SOCHI, Russia (AP) — China is rising. The traditional hotbeds of Scotland and Scandinavia are still going strong. The likes of South America and Kuwait are starting to get interested.
But there's no doubt where the balance of power lies in curling after the Sochi Olympics.
Canada added a fresh chapter to its storied curling history by becoming the first country to win the gold medals in the men's and women's tournaments at the same Olympics.
That continued the nation's record of winning a medal of some color in both the men's and women's events at every Winter Games since curling returned to the program in 1998 — the only perfect conversion rate in the Canadian sports community.
"Curling is Canadian sport," Canada men's skip Brad Jacobs said, "and it goes to show we are still at the top."
They won't be easy to budge, either.
Nowhere is curling taken more seriously than Canada. The country has around 1 million registered curlers — way more than the rest of the world combined — and the sport is embedded in Canada's culture, with its players treated like celebrities. TV ratings are always high, the big tournaments are usually sold out. Competition in national trials is so deep and fierce, pushing each team to get the best out of itself.
Many rival countries — Britain, China and Russia, to name three — dedicate all their funding to one full-time team. In Canada, the curlers are part-timers — Jacobs is an account manager at a bank and gold medal-winning women's skip Jennifer Jones is a lawyer — but they have still proved to be too strong.
Will they remain the dominant force through to Pyeongchang Games in South Korea in 2018? Definitely. But other countries will be snapping at their heels.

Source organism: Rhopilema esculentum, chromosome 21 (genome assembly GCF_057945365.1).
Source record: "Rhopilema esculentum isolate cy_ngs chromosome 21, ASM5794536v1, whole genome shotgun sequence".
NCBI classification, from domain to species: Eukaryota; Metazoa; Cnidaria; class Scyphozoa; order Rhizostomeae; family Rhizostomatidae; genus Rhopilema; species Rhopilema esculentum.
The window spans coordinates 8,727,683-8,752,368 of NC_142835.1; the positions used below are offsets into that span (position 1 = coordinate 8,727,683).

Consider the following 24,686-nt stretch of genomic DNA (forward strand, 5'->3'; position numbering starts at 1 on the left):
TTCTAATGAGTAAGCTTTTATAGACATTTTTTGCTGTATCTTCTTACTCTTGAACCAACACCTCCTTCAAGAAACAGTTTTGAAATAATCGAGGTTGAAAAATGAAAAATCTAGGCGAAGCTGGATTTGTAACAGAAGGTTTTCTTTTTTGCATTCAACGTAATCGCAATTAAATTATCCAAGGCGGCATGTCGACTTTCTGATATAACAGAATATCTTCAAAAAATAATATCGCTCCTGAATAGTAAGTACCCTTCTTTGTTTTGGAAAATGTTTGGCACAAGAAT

The Asian countries could soon be the biggest threat. China, the world's most populous nation, reached the men's semifinals here and had the best-performing male player in Sochi in skip Liu Rui. The country's recent tradition of hiring Canadian coaches to add some tactics and expertise to their players' already-sound technique is paying off.
"They have been knocking on the door for a while now," Canada curler Ryan Harnden said. "To see them make it through is good for curling."
Japan didn't get out of the women's round-robin stage but World Curling Federation president Kate Caithness says more than half of the population have been watching curling these Olympics.
Caithness isn't concerned about Canada's domination in Sochi.
"They have played so beautifully here, but at this moment in time the men's world champions are Sweden and our women's world champions are Scotland," she said. "So (the Canadians) don't sweep the boards.
"I mean look at China — that was a huge thing. For me, that's been the biggest surprise. They have played so, so well and they are team to be reckoned with in the future."
Caithness says she has had up to 14 countries contacting her during the Sochi Games asking her how they can become part of curling fraternity. She acknowledges there needs to be more facilities around the world for the sport to keep the momentum it has built up from its exposure these last two weeks but is confident it is the "fastest-growing winter sport."
So, curling — a sport that fascinates, hypnotizes and boggles the mind in equal measure — slips out of the Olympic spotlight for another four years.
When it returns, expect Canada to still be on top.